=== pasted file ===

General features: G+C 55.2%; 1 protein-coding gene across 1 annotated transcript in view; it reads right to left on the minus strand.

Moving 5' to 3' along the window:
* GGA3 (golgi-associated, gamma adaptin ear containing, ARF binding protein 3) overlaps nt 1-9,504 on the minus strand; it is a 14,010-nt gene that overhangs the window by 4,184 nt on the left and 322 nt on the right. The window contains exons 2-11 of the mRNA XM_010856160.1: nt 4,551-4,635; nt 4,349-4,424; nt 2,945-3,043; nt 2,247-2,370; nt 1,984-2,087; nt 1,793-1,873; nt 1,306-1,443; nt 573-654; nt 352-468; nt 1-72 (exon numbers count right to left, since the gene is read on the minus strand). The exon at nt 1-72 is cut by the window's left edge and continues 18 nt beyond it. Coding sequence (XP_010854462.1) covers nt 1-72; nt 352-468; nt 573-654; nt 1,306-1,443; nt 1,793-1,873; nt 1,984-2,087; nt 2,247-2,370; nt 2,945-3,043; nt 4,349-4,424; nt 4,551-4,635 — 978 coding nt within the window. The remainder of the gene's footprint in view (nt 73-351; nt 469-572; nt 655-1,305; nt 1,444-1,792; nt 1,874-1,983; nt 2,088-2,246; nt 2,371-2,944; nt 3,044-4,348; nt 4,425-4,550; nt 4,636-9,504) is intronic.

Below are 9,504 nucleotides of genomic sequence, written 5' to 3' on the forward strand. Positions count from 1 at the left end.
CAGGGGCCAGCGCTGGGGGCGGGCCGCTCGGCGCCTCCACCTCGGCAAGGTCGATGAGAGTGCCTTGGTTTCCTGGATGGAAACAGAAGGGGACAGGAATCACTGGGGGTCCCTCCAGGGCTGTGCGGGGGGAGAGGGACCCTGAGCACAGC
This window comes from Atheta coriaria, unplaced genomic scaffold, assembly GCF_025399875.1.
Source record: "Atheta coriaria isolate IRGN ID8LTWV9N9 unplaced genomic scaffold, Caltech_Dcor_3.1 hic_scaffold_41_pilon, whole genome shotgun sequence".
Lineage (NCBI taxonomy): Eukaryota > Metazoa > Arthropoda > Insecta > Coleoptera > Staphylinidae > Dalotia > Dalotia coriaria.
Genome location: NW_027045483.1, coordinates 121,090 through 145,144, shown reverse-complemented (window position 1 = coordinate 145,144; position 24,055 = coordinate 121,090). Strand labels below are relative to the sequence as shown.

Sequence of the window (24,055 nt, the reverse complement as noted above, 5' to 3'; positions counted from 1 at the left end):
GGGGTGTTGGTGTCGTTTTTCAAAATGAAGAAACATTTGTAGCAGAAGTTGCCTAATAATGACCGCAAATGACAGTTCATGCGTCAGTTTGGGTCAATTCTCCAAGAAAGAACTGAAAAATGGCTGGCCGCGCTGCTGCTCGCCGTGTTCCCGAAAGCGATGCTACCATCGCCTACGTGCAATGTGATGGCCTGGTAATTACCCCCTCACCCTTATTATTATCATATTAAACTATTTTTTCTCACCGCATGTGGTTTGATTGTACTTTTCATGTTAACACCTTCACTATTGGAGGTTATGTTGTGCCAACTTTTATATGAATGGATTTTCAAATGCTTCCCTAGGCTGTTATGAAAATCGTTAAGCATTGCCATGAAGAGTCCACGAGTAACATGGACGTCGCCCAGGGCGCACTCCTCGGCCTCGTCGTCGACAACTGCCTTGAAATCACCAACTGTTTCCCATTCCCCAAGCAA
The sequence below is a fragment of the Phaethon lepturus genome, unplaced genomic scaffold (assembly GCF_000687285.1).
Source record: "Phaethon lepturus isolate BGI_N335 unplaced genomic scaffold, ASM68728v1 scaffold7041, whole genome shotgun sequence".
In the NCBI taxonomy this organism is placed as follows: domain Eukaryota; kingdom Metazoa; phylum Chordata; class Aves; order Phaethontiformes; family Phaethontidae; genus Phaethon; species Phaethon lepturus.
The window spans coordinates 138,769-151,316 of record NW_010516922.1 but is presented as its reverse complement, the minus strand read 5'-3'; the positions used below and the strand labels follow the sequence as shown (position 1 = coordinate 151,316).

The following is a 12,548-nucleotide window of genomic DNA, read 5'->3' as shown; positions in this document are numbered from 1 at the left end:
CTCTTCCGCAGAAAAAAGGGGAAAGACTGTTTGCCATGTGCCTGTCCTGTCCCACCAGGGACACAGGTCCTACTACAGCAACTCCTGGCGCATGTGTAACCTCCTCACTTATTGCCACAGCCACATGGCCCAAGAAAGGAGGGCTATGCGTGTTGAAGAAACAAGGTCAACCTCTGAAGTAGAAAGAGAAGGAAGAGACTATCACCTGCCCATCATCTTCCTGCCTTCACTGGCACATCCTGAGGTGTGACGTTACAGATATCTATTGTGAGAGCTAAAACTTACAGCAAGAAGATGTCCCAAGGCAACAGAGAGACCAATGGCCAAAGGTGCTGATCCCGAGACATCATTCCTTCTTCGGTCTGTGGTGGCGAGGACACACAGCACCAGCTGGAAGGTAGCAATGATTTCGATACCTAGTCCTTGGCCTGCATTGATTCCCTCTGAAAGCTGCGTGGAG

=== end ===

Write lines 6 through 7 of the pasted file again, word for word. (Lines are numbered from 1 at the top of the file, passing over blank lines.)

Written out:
This window comes from Atheta coriaria, unplaced genomic scaffold, assembly GCF_025399875.1.
Source record: "Atheta coriaria isolate IRGN ID8LTWV9N9 unplaced genomic scaffold, Caltech_Dcor_3.1 hic_scaffold_41_pilon, whole genome shotgun sequence".